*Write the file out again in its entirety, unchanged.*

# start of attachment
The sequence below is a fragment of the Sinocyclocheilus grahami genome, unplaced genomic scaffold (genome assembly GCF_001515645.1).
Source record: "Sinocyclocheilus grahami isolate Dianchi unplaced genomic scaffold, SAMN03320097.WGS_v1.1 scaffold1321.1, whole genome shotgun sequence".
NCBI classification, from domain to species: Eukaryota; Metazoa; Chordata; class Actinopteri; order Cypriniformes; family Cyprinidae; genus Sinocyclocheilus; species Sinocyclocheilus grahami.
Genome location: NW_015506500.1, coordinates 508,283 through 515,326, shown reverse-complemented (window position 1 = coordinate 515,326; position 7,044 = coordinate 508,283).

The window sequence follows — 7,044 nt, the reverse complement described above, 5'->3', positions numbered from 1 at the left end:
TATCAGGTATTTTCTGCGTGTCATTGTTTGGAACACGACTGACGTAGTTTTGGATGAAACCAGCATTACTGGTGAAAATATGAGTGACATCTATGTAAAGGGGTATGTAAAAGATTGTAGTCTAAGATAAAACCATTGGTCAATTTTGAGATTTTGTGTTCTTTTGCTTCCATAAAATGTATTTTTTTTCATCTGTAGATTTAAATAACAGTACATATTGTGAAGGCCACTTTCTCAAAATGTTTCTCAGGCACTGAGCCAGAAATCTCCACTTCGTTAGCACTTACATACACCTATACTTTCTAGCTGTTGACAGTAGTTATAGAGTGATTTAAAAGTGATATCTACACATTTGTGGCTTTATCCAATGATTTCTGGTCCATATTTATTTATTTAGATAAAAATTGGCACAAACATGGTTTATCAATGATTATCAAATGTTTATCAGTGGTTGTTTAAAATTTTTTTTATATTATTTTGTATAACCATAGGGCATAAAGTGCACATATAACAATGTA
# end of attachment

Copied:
The sequence below is a fragment of the Sinocyclocheilus grahami genome, unplaced genomic scaffold (genome assembly GCF_001515645.1).
Source record: "Sinocyclocheilus grahami isolate Dianchi unplaced genomic scaffold, SAMN03320097.WGS_v1.1 scaffold1321.1, whole genome shotgun sequence".
NCBI classification, from domain to species: Eukaryota; Metazoa; Chordata; class Actinopteri; order Cypriniformes; family Cyprinidae; genus Sinocyclocheilus; species Sinocyclocheilus grahami.
Genome location: NW_015506500.1, coordinates 508,283 through 515,326, shown reverse-complemented (window position 1 = coordinate 515,326; position 7,044 = coordinate 508,283).

The window sequence follows — 7,044 nt, the reverse complement described above, 5'->3', positions numbered from 1 at the left end:
TATCAGGTATTTTCTGCGTGTCATTGTTTGGAACACGACTGACGTAGTTTTGGATGAAACCAGCATTACTGGTGAAAATATGAGTGACATCTATGTAAAGGGGTATGTAAAAGATTGTAGTCTAAGATAAAACCATTGGTCAATTTTGAGATTTTGTGTTCTTTTGCTTCCATAAAATGTATTTTTTTTCATCTGTAGATTTAAATAACAGTACATATTGTGAAGGCCACTTTCTCAAAATGTTTCTCAGGCACTGAGCCAGAAATCTCCACTTCGTTAGCACTTACATACACCTATACTTTCTAGCTGTTGACAGTAGTTATAGAGTGATTTAAAAGTGATATCTACACATTTGTGGCTTTATCCAATGATTTCTGGTCCATATTTATTTATTTAGATAAAAATTGGCACAAACATGGTTTATCAATGATTATCAAATGTTTATCAGTGGTTGTTTAAAATTTTTTTTATATTATTTTGTATAACCATAGGGCATAAAGTGCACATATAACAATGTA